Wednesday, January 20, 2016

Love & Peace (2015)

As an outsider to a given country's popular culture, it's easy to see some unusual trends when you do dip your toes into said culture. One of the stranger aspects I've encountered in the Japanese movies and television shows that I've actually seen is the story line of someone--usually a child--having a beloved pet turtle that everyone around them conspires to force them to get rid of, particularly parents and authority figures.

The Gamera series sees this happen twice  in the original series alone, in Gamera The Giant Monster and Gamera The Super Monster, and there's the truly inexplicable "Grow Up, Little Turtle!" episode of Ultra Q. Naturally, Sion Sono's Love & Peace is another film that follows this bizarre pattern, though it does so in a way that is far closer to a feature-length Ultra Q episode than a Gamera film.

However, even that doesn't describe this film adequately. This is a rock and roll romantic fairy tale with living toys and a kaiju-sized turtle at its heart.

It's also disturbingly fitting that I saw this film the day that David Bowie passed away.
Ryoichi Suzuki (Hiroki Hasegawa) is a loser. Once upon a time, he was an aspiring musician, but nobody came to his concerts. It's now the summer of 2015 and he has become a clerk at a company that sells parts for musical instruments. (The compnay has the English word "Piece" in its name, which can only be intentional) Everybody laughs at Ryoichi--his coworkers, fellow commuters, and even the talking heads on television take time out from talking about the 2020 Olympics in Japan to point and laugh at him or interview people on the street about how much of a loser he is.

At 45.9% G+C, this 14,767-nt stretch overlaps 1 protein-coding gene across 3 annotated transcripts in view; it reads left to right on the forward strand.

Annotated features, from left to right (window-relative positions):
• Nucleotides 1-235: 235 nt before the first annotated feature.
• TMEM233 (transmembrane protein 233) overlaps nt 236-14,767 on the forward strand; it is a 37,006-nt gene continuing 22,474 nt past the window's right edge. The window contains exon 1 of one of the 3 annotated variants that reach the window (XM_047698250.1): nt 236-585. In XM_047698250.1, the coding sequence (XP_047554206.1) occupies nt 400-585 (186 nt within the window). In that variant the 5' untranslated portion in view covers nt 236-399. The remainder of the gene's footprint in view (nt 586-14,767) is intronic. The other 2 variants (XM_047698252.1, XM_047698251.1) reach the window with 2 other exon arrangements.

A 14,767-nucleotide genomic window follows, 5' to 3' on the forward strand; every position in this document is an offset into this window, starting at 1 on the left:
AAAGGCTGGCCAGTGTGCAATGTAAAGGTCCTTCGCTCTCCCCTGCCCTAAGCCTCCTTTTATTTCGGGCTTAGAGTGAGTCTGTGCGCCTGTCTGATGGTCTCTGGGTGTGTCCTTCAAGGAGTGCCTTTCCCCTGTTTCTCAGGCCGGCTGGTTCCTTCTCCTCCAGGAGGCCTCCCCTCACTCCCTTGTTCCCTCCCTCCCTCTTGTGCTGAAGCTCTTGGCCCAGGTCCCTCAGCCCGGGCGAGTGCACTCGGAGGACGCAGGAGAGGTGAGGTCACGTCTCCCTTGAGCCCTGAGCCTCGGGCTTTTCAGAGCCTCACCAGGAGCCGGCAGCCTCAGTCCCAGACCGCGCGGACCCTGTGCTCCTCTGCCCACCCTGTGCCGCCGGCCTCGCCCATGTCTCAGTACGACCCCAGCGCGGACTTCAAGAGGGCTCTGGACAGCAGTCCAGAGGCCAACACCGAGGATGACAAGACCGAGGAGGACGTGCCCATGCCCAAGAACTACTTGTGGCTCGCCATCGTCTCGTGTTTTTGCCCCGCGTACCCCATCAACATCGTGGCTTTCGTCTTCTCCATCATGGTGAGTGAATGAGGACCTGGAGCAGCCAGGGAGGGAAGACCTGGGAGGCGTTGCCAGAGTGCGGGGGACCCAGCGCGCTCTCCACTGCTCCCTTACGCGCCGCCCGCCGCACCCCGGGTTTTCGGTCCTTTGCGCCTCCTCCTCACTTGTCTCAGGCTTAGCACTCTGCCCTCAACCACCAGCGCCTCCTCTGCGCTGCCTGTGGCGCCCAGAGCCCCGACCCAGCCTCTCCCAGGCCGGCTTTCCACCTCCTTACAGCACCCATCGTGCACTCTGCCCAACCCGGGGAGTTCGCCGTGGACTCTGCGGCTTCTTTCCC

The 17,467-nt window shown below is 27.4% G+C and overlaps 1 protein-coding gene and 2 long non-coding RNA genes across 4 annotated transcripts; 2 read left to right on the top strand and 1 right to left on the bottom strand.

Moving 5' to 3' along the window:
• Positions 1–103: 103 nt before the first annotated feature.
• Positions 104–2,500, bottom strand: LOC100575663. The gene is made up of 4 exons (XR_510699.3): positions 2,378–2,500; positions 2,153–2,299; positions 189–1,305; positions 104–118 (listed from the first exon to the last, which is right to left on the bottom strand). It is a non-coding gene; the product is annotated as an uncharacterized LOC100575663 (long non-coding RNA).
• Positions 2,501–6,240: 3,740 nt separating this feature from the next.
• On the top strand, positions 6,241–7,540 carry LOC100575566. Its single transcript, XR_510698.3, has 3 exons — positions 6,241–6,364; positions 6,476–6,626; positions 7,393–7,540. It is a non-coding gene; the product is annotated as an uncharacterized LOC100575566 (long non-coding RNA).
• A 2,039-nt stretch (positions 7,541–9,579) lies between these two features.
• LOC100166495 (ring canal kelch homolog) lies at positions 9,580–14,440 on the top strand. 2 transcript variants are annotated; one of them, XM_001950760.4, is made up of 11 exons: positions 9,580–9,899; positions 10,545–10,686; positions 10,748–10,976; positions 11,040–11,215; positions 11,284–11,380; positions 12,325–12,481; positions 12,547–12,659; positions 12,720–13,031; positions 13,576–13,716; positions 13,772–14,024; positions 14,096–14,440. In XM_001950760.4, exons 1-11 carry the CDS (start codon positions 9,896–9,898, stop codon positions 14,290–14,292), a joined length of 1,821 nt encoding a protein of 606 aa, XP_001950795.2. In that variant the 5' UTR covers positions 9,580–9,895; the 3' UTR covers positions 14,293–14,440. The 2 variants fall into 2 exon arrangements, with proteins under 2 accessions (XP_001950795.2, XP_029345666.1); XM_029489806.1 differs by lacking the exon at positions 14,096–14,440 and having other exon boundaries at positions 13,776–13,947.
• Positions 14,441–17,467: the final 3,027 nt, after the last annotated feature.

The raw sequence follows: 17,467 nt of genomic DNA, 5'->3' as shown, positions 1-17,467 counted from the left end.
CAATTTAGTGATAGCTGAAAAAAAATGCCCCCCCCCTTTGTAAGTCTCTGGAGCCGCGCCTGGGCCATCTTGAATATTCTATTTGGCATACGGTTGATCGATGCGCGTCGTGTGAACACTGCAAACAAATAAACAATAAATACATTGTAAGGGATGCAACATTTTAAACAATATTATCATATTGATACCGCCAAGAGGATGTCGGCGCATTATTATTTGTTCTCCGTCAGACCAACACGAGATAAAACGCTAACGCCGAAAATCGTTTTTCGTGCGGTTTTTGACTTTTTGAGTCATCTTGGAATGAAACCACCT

Even automatic doors and elevators think Ryoichi is beneath contempt. The only person or object that doesn't mock him mercilessly is his mousy coworker, Yuko Terajima (Kumiko Aso). One day, when Ryoichi is doubled over from stomach pain, Yuko not only pulls off the "Hazardous Waste" sign a coworker stuck to his back, but offers him a blister pack of pink pills to ease his stomach. Ryoichi doesn't take them, but instead keeps them as a treasure--one of the only forms of affection he has received in ages.

Exchanging Pepto-Bismol is probably how most office romances start, really.
However, that's all going to change in a way that Ryoichi--and everyone around him--could not possibly see coming. One day, while eating lunch alone on a rooftop, Ryoichi sees a strange man selling little turtles out of a dingy little tank and goes to investigate. Upon sighting an adorable, smiley turtle that looks up at him with what seems to be a smile, Ryoichi buys it on the spot.

"And when you grow to 99 centimeters, you'll take me to the dragon's palace, right?"
Taking the turtle home, Ryoichi tries to think of a name for it while playing his guitar for the turtl'es amusment--and then overhears the talking heads on TV going into the street and asking if anyone knows what "pikadon" is any more. Most think it sounds like a kaiju, but after Ryoichi decides that it's a perfect name for his turtle, the hostess explains that it is a reference to the atomic bombings of Hiroshima and Nagasaki--"pika" for the brilliant light of the atomic explosion and "don" for the booming sound it created.